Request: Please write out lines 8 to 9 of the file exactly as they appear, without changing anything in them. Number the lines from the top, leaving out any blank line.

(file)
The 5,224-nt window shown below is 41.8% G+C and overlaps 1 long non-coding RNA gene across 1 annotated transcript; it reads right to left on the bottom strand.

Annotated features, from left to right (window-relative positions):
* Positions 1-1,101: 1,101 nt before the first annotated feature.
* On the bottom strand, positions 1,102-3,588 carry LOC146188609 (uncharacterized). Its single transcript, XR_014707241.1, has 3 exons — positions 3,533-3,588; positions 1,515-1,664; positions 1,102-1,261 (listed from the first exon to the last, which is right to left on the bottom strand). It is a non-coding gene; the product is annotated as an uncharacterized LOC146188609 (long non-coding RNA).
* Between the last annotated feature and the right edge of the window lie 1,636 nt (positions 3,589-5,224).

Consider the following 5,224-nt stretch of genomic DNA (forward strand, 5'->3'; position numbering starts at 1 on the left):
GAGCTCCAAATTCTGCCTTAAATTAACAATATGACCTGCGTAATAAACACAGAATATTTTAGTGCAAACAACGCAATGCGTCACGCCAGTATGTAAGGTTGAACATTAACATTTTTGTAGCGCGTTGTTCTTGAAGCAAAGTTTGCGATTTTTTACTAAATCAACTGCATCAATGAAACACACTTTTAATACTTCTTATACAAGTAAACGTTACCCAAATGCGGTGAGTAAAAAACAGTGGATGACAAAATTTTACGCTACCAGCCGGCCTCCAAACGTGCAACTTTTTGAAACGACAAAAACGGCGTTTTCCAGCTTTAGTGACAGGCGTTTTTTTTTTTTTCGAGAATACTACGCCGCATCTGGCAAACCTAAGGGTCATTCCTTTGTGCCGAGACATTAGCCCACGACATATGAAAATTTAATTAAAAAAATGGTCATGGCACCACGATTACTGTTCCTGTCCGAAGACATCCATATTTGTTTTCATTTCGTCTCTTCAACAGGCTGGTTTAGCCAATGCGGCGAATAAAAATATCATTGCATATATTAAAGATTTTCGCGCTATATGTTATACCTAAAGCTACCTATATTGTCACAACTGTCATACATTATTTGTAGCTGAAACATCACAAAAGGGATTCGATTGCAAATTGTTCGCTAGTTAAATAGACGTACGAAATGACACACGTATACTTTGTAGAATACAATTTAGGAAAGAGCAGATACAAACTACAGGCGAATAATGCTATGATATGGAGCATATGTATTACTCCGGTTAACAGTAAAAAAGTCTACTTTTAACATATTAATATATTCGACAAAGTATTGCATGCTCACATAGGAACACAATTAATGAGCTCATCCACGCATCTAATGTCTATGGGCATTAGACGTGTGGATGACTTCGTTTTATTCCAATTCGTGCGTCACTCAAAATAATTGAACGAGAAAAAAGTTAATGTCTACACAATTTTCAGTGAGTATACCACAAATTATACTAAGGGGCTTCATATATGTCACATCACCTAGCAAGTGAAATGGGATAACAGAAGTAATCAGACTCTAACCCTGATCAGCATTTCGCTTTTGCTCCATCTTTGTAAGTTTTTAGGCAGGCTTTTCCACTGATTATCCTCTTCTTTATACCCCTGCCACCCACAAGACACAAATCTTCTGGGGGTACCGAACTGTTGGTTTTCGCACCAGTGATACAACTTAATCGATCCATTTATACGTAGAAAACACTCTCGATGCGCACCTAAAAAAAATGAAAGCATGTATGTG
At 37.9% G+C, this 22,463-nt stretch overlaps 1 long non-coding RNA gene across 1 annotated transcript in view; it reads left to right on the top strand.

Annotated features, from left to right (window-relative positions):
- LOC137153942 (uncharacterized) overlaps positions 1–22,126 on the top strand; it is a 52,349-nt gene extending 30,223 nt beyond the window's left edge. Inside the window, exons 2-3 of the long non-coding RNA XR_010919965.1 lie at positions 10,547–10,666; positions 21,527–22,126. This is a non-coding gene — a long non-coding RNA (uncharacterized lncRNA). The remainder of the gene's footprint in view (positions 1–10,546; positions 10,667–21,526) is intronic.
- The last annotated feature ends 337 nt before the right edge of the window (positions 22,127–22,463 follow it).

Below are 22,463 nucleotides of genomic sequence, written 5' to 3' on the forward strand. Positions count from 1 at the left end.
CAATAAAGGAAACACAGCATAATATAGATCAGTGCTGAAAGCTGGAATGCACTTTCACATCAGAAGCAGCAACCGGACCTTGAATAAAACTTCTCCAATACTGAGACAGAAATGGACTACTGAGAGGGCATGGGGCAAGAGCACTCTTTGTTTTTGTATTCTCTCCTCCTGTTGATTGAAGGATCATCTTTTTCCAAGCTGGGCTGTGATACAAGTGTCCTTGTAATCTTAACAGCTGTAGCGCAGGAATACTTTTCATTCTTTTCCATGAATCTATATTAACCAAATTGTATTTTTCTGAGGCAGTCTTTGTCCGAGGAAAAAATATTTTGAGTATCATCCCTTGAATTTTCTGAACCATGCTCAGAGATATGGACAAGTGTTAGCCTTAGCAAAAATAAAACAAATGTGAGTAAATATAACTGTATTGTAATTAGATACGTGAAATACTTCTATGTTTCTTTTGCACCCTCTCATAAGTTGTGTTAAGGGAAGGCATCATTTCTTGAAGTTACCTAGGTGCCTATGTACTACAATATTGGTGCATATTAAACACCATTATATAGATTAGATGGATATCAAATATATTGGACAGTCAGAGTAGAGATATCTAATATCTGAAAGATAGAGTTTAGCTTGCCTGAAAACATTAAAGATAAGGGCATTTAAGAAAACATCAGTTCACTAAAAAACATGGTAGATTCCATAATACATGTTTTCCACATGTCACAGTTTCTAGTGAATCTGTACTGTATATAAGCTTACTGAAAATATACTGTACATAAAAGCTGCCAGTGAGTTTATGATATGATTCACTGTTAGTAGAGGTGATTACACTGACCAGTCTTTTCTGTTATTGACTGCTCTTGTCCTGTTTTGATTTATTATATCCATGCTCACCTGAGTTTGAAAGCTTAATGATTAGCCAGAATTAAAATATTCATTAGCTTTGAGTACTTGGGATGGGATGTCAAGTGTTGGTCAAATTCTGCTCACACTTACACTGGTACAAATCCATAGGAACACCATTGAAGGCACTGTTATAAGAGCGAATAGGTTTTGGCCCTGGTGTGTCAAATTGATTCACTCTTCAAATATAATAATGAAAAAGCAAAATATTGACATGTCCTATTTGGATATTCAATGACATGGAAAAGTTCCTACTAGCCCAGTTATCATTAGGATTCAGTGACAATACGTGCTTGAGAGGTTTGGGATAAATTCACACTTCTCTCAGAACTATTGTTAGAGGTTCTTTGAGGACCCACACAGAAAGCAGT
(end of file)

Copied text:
At 37.9% G+C, this 22,463-nt stretch overlaps 1 long non-coding RNA gene across 1 annotated transcript in view; it reads left to right on the top strand.

Annotated features, from left to right (window-relative positions):